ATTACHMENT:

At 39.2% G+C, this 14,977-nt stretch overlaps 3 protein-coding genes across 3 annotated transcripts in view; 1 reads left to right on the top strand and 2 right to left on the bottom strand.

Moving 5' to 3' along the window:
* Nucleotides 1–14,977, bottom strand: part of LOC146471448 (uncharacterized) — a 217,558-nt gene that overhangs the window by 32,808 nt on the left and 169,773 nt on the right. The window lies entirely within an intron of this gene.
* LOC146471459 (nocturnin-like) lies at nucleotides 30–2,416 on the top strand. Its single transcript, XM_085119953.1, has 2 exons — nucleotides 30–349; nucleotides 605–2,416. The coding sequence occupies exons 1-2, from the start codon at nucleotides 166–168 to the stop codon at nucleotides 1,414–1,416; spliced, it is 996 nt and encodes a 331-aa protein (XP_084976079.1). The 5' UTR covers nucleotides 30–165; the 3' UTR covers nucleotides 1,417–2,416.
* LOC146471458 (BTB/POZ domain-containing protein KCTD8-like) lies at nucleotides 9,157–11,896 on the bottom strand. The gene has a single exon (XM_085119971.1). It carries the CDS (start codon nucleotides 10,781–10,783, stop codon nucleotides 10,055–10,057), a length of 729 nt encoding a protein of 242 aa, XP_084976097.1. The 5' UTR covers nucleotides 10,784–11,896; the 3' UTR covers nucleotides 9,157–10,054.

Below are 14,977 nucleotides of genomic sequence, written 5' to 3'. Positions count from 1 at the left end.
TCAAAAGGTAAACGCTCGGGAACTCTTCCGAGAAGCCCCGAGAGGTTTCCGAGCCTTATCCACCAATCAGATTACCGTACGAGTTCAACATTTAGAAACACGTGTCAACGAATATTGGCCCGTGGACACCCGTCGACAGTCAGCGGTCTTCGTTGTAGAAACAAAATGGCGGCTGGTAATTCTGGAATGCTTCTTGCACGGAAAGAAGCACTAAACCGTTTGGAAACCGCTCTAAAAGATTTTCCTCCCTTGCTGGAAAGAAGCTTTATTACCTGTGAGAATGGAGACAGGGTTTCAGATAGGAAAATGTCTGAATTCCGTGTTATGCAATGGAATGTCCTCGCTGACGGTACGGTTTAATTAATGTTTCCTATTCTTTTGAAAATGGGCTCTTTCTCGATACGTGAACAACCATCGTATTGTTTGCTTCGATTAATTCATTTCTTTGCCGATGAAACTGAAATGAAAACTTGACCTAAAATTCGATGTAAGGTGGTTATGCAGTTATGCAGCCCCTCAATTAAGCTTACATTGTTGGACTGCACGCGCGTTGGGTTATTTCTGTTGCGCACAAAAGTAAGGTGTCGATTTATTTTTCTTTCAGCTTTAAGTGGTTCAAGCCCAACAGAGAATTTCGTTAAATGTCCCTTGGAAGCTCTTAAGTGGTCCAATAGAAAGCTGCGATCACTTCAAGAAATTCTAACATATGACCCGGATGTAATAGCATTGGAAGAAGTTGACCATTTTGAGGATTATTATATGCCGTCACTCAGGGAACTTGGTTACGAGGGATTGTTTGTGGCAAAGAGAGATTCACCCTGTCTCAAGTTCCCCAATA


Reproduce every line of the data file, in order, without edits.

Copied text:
At 39.2% G+C, this 14,977-nt stretch overlaps 3 protein-coding genes across 3 annotated transcripts in view; 1 reads left to right on the top strand and 2 right to left on the bottom strand.

Moving 5' to 3' along the window:
* Nucleotides 1–14,977, bottom strand: part of LOC146471448 (uncharacterized) — a 217,558-nt gene that overhangs the window by 32,808 nt on the left and 169,773 nt on the right. The window lies entirely within an intron of this gene.
* LOC146471459 (nocturnin-like) lies at nucleotides 30–2,416 on the top strand. Its single transcript, XM_085119953.1, has 2 exons — nucleotides 30–349; nucleotides 605–2,416. The coding sequence occupies exons 1-2, from the start codon at nucleotides 166–168 to the stop codon at nucleotides 1,414–1,416; spliced, it is 996 nt and encodes a 331-aa protein (XP_084976079.1). The 5' UTR covers nucleotides 30–165; the 3' UTR covers nucleotides 1,417–2,416.
* LOC146471458 (BTB/POZ domain-containing protein KCTD8-like) lies at nucleotides 9,157–11,896 on the bottom strand. The gene has a single exon (XM_085119971.1). It carries the CDS (start codon nucleotides 10,781–10,783, stop codon nucleotides 10,055–10,057), a length of 729 nt encoding a protein of 242 aa, XP_084976097.1. The 5' UTR covers nucleotides 10,784–11,896; the 3' UTR covers nucleotides 9,157–10,054.

Below are 14,977 nucleotides of genomic sequence, written 5' to 3'. Positions count from 1 at the left end.
TCAAAAGGTAAACGCTCGGGAACTCTTCCGAGAAGCCCCGAGAGGTTTCCGAGCCTTATCCACCAATCAGATTACCGTACGAGTTCAACATTTAGAAACACGTGTCAACGAATATTGGCCCGTGGACACCCGTCGACAGTCAGCGGTCTTCGTTGTAGAAACAAAATGGCGGCTGGTAATTCTGGAATGCTTCTTGCACGGAAAGAAGCACTAAACCGTTTGGAAACCGCTCTAAAAGATTTTCCTCCCTTGCTGGAAAGAAGCTTTATTACCTGTGAGAATGGAGACAGGGTTTCAGATAGGAAAATGTCTGAATTCCGTGTTATGCAATGGAATGTCCTCGCTGACGGTACGGTTTAATTAATGTTTCCTATTCTTTTGAAAATGGGCTCTTTCTCGATACGTGAACAACCATCGTATTGTTTGCTTCGATTAATTCATTTCTTTGCCGATGAAACTGAAATGAAAACTTGACCTAAAATTCGATGTAAGGTGGTTATGCAGTTATGCAGCCCCTCAATTAAGCTTACATTGTTGGACTGCACGCGCGTTGGGTTATTTCTGTTGCGCACAAAAGTAAGGTGTCGATTTATTTTTCTTTCAGCTTTAAGTGGTTCAAGCCCAACAGAGAATTTCGTTAAATGTCCCTTGGAAGCTCTTAAGTGGTCCAATAGAAAGCTGCGATCACTTCAAGAAATTCTAACATATGACCCGGATGTAATAGCATTGGAAGAAGTTGACCATTTTGAGGATTATTATATGCCGTCACTCAGGGAACTTGGTTACGAGGGATTGTTTGTGGCAAAGAGAGATTCACCCTGTCTCAAGTTCCCCAATA